In Plateau state, the farming communities in Bassa, Riyom, and Barkin Ladi LGAs have been the centre of these farmer-herder crises dating back to the early 2000s. Coincidentally the Plateau state local farming communities, especially the Birom and Irigwe, are predominantly Christians while the normadic pastoralist herders are mostly Fulani Muslims which often presents dangerous ethnoreligious dimensions and unhealthy public comments. Though Plateau state is home to more than 35 ethnic groups with a history of internal tensions.

The nomadic herders and local farmers crisis took many new ethnoreligious and political dimensions a few years ago with some states of the federation like Benue, Rivers, Ondo, Oyo, Abia, Ebonyi, Bayelsa and Ekiti having to enact laws against open grazing in their states in the wake of farmer-herder clashes and in the bid to forestall the crisis. It got to a high point in May 2021 when all the governors of the southern Nigerian states unanimously passed a joint resolution to ban open grazing in what is now known as the Asaba Declaration.

The Nigerian government have initiated a few unsuccessful policies at stopping the herdsmen-farmer crisis in the past with the creation of grazing reserves by the Northern region government in 1965 under Sir Ahmadu Bello, though it was not adequately supported and did not achieve much before the end of that administration. Also, as part of the effort towards massive investment in agriculture and food security, the western region government under Chief Obafemi Awolowo also established several farm settlements and ranches across the regions in the 1960s which were taken over by the military government and abandoned.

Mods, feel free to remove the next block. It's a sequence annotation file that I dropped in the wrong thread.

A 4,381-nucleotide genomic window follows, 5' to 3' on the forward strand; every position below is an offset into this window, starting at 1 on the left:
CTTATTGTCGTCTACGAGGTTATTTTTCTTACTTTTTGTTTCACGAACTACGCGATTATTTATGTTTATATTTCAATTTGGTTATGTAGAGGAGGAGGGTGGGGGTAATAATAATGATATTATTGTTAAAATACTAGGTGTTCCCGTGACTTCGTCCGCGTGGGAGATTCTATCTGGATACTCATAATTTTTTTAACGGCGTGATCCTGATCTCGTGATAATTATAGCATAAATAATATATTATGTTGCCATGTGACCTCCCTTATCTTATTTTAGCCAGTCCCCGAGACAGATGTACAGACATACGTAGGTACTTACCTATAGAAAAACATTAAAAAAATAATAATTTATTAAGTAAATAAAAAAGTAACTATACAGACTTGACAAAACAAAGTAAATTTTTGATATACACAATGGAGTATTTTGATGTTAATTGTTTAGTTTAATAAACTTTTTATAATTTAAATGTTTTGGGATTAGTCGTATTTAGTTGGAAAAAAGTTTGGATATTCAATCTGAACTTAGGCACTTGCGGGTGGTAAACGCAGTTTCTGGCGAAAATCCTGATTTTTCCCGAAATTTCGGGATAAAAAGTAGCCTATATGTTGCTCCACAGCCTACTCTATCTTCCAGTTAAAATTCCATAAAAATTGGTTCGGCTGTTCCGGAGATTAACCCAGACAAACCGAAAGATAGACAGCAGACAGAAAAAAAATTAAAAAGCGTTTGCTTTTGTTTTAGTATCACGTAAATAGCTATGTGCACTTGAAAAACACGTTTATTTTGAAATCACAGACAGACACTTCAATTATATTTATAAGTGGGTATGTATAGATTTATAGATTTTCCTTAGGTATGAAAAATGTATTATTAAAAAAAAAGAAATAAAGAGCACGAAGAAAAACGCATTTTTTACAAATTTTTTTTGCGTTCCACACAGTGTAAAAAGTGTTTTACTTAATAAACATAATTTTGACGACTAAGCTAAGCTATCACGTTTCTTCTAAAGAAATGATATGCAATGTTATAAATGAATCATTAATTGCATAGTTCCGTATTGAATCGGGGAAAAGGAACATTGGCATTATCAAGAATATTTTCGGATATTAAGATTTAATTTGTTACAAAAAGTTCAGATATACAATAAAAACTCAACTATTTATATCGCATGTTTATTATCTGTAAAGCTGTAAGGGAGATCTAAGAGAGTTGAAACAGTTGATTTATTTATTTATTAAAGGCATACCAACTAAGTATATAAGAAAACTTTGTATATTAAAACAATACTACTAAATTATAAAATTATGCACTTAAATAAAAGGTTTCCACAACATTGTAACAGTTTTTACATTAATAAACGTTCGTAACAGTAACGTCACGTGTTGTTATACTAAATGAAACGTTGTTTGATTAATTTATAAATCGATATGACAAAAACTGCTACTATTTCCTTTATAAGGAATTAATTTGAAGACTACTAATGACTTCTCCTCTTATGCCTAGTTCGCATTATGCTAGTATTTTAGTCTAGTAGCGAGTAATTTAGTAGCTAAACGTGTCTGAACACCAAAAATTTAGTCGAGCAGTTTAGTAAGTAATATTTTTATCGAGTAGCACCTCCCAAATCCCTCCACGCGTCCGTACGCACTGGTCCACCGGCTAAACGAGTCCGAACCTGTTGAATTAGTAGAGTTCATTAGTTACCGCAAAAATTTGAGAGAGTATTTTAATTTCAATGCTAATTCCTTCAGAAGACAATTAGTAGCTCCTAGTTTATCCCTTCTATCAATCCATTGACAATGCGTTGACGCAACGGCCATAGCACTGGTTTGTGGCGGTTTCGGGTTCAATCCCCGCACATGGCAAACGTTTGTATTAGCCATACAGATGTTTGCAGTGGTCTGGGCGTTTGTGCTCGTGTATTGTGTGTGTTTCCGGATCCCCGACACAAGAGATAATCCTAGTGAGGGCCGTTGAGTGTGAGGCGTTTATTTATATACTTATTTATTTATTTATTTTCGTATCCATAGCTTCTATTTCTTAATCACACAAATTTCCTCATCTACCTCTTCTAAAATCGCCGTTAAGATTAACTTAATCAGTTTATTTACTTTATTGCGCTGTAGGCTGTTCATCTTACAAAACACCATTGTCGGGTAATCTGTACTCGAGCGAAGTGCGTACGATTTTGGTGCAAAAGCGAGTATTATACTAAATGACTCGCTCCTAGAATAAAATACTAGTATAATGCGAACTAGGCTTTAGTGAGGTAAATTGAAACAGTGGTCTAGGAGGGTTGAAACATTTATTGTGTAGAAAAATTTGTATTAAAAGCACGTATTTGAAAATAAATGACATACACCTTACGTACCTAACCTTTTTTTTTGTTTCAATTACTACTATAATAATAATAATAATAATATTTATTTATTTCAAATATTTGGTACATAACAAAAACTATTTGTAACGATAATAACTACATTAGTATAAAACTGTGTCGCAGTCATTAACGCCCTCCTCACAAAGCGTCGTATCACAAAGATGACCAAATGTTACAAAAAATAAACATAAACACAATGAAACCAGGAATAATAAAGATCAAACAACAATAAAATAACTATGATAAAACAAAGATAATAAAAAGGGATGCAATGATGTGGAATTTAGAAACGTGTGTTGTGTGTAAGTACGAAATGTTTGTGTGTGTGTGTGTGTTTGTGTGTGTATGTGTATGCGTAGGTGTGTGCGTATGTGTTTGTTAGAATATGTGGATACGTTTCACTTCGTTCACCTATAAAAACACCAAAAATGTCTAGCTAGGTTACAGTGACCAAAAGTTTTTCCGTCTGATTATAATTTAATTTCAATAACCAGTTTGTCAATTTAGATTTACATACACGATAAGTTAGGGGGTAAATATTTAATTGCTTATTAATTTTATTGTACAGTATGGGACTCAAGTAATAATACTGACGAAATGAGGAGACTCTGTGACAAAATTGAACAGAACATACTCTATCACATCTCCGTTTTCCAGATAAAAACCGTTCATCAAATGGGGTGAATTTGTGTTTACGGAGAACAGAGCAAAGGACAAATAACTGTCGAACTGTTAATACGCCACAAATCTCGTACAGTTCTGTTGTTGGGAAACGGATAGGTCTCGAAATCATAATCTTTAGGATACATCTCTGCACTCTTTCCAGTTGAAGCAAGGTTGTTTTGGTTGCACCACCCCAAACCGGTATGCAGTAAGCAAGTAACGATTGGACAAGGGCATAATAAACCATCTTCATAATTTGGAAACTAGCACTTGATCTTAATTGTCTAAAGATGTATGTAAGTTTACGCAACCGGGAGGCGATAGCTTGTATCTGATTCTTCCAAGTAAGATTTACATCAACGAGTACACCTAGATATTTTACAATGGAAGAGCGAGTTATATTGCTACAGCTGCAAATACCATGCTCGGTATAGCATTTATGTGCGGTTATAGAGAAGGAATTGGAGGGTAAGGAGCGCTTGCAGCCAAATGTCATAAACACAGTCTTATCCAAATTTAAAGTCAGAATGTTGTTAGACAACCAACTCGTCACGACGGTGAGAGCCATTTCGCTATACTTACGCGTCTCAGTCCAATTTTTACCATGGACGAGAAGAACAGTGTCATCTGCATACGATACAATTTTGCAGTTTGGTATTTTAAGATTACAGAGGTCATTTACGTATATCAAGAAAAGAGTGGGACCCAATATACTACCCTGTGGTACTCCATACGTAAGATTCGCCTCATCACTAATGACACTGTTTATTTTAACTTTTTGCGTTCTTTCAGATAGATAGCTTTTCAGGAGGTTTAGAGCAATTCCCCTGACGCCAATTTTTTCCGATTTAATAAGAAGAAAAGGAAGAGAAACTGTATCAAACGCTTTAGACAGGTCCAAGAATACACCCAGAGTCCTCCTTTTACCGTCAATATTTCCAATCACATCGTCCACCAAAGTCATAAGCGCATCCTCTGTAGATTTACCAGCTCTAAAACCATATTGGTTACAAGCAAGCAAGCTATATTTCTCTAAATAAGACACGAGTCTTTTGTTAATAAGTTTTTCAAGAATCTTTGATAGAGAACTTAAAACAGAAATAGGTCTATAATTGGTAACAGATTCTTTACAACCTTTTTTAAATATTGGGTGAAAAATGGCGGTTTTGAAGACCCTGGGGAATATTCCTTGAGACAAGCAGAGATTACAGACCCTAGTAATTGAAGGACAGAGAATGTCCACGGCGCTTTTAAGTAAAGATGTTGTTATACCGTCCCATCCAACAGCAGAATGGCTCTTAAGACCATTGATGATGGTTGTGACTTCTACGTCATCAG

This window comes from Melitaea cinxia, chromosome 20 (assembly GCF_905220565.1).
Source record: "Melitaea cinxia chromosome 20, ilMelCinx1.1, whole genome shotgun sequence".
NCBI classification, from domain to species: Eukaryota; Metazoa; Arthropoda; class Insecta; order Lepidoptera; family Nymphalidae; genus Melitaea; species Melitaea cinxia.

In the present dispensation, few state governments like Kwara under Dr. Bukola Saraki had Shongai Farms and ranches with Zimbabwe farmers in a PPP arrangement. Cross Rivers rebuilt and upgraded the Obudu Cattle Ranch under Governor Donald Duke. Recently, the immediate past federal government led by Muhammadu Buhari also made a few unsuccessful attempts to end the farmer-herders crisis by introducing the rural grazing areas (RUGA) settlement policy under President Muhammadu Buhari.